Airtex Fuel Pumps - Buyer Beware


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Rick Norwood
10-29-2008, 03:18 PM
In Oct. 2007, the original Fuel Pump in my 2000 4.3L 4dr, 2wd, Jimmy went out. I had the Fuel Pump replaced (long story) with a brand new Airtex brand aftermarket Fuel Pump and filter. Within 7 months, in April of 2008, I noticed the truck was getting harder and harder to start. It originally fired on the turn of the key, but progressively got to the point where the starter had to turn the engine over for 5-10 seconds before it would finally fire. Since the Pump was under warranty, my mechanic and I decided to R&R this pump before it left me stranded. Once the pump was out of the tank, we found that the Crimp style clamp holding the Flex hose onto the actual pump (inside of the Pump assembly, inside of the tank) was loose and probably leaking fuel and pressure back into the tank. We got a free Airtex Fuel Pump from the Auto Parts store and swapped out the Fuel Pump and filter. All seemed well until last week Monday, when this 6 month old Airtex pump started making a terrific howling, whining noise. I replaced the Fuel Filter again, even though it was also only 6 months old, but it didn’t help, the noise was very loud and could be heard during the 2 second prime cycle when nothing else was running, not to mention you could hear it while the engine was running. Knowing I was on borrowed time, I drove the truck until Thursday to try to drain as much of the fuel out as possible, when it finally left me stranded in the middle of the interstate. It just quit while driving at 40 MPH during rush hour. Luckily, I was in the right hand lane and was able to get out of traffic. Again, The Fuel pump was swapped out with; you guessed it, another brand new Airtex Fuel Pump, which has already started to show signs of trouble after 2 days. This brand new Airtex Fuel Pump does not seem to hold pressure once the pump (and Engine) is shut off. The next time you try to start the engine, if you don’t let the Prime Cycle finish the 2 second cycle when you first turn the key, the starter cranks until the system is primed. If you let the prime cycle finish, it starts normally.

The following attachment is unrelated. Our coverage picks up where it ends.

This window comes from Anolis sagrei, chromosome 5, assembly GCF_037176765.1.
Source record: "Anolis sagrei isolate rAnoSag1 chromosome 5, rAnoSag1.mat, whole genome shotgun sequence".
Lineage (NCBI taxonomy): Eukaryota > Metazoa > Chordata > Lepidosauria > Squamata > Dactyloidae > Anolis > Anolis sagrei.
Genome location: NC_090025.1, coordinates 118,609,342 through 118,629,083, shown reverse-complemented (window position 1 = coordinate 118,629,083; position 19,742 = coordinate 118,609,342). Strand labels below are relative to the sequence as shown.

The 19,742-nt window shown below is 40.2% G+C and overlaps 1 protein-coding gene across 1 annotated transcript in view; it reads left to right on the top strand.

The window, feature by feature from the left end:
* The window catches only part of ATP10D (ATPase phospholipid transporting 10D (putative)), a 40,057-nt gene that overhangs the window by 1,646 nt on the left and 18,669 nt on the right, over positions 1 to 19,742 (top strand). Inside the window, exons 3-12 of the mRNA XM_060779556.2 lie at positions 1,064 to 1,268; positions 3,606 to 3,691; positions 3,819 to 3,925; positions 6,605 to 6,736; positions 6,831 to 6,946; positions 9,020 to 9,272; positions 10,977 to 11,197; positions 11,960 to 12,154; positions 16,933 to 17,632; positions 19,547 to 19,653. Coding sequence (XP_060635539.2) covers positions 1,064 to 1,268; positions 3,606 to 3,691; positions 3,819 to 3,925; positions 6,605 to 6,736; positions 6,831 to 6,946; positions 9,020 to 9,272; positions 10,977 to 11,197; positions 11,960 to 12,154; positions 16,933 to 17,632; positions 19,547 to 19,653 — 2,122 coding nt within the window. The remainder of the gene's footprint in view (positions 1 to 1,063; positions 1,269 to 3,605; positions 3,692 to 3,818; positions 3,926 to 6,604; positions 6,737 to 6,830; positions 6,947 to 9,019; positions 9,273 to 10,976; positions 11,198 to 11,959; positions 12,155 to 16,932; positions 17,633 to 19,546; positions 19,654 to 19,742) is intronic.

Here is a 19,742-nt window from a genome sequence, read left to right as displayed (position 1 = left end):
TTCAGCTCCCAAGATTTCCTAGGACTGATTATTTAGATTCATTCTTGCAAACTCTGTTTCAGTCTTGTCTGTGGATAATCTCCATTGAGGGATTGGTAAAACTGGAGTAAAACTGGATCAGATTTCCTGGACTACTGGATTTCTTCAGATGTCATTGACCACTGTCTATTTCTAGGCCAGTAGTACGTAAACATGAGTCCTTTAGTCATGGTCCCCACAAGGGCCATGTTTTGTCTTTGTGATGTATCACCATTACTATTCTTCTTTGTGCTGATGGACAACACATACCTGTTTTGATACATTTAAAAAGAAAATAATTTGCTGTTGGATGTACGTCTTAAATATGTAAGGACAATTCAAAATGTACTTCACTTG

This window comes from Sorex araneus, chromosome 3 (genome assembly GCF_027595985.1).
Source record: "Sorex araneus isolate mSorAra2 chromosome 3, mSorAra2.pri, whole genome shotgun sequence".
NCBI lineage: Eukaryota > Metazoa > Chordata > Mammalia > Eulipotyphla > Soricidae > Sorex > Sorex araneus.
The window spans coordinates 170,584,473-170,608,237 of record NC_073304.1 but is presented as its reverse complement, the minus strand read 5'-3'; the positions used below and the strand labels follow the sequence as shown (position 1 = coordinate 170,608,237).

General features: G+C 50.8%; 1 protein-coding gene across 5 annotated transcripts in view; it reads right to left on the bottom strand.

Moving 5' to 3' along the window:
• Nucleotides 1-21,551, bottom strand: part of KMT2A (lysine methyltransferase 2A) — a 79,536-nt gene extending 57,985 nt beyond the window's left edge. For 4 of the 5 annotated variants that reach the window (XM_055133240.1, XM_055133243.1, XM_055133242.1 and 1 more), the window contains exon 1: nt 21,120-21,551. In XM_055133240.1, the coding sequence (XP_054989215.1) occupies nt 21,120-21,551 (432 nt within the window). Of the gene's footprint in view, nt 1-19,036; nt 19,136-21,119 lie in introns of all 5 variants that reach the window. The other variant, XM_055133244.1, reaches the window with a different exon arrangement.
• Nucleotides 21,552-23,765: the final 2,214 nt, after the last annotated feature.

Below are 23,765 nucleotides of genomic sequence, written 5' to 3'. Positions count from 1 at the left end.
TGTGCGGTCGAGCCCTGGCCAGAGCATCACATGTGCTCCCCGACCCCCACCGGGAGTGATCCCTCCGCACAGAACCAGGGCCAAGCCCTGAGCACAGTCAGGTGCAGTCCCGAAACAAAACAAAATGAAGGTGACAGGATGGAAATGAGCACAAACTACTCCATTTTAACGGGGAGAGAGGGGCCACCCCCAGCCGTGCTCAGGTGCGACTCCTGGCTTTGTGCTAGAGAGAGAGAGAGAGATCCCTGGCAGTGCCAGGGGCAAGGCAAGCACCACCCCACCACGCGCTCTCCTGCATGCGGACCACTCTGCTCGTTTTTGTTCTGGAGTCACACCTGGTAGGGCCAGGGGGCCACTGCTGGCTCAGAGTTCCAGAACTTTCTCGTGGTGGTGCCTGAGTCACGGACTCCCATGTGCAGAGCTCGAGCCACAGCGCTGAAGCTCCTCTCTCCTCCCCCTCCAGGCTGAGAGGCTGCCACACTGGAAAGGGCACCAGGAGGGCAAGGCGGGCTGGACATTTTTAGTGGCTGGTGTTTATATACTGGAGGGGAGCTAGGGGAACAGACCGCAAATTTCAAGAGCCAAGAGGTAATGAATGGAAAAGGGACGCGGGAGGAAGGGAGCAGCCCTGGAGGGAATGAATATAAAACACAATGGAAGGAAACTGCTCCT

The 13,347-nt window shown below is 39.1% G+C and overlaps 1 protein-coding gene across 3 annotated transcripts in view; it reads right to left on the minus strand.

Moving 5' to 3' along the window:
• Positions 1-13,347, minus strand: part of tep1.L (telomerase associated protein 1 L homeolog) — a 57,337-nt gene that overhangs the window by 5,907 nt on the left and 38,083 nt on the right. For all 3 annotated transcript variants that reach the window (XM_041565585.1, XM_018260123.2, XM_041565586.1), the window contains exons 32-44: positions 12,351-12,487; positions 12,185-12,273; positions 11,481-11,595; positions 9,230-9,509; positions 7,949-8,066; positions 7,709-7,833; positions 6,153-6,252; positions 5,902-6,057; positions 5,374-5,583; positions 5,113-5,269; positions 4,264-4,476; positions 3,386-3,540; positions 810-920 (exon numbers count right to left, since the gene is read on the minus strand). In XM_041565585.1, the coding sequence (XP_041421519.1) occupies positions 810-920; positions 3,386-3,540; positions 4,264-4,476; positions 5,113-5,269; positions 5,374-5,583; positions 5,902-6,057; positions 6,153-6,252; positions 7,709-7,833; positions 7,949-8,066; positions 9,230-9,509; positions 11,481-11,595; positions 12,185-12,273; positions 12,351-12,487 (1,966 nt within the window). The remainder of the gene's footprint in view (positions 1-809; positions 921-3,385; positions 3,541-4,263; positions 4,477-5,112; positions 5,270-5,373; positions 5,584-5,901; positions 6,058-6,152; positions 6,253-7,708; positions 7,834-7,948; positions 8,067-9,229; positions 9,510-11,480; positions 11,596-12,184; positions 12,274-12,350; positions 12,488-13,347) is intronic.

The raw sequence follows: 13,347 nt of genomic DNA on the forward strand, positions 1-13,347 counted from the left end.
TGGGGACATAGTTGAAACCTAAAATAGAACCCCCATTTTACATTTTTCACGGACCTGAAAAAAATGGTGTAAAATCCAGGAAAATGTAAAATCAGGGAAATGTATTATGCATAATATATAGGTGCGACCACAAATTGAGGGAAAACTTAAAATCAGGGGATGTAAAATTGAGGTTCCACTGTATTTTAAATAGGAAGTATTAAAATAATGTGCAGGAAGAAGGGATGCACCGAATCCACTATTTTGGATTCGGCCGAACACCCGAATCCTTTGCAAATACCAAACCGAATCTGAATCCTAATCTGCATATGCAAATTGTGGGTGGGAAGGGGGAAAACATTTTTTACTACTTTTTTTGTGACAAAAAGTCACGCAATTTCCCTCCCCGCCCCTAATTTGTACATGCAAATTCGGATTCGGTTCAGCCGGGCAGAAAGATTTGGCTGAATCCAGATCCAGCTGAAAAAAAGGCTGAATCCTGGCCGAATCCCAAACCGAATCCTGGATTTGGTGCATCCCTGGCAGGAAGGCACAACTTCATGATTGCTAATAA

Here are a few suggestions, tips, opinions, advice, call it what you want, but hopefully, someone will benefit from this and not make the same mistakes I made.

1, Never, never, never buy an Aftermarket Fuel pump. AC-Delco/Delphi OEM pumps are the only way to go, and they are not usually that much more money. If I had done this, I would have saved over $500 in labor costs. Bite the bullet and do it right the first time. You will be ahead in the long run. After 3 pumps I am qualified to make this statement.

2. Some new Aftermarket pumps have a different wiring harness connector that will require you to cut your old one off and connect their new one on. If you have to use a different connector, I recommend that you solder the wires instead of using the connectors that come in the box. However, if you replace your connector and have to go back to the original GM connector, it may cost you extra for a new connector.

3. Always replace the Fuel filter at least once a year. I cannot emphasize this enough! This is what in all likelihood caused my original Fuel Pump to go out. Too much back pressure kills these pumps. Always replace the Fuel Filter when you replace the Fuel Pump.

4. If your Fuel Pump starts to whine, howl or emit a loud whistle, you’re on borrowed time. Start planning for the inevitable R&R. Most Fuel Pumps will normally make some noise. To listen to your fuel pump while it seems to be running good, stand by the Gas Cap Door and have someone turn the key to “ON” without starting the engine and listen to the two second prime cycle for future reference and take note of any change in the sound.

4. If at all possible, if you have a choice, schedule your Fuel Pump replacement when the tank is almost empty. You and/or your mechanic will thank me later.

5. Once the Fuel Pump is out, inspect the inside of the tank for cleanliness. Also inspect the various hoses, lines and clamps and replace anything that could cause small leaks. This is so much easier to do when the tank is out.

6. Double check and inspect the new pump and gasket and make sure everything is the same. I have had Fuel Pump gaskets that came in the box with the new pump that were not thick enough to seal the tank and resulted in failure at the emissions station. I had to buy a new Gasket from the Dealership and re-do the job.

7. Lube the new Fuel Pump gasket with light grease during install to get a good seal.

CoolasIce
10-29-2008, 04:57 PM
Good tips. I've had an Airtex pump in my car for a couple of years :) without any problems.

mike2004tct
10-29-2008, 08:59 PM
Hey Rick, guess what?

Delphi pumps aren't all that great either.
I had to replace a two year old Delphi unit because the hose from the pump to the top of the pump housing, sprung a leak.

Guess what else.
The replacement Delphi pump had a different connector (in a bag with 12" wire leads and 4 butt connectors).

So, in a 2 year period, Delphi changed the housing connector (probably so all GM assemblies are the same).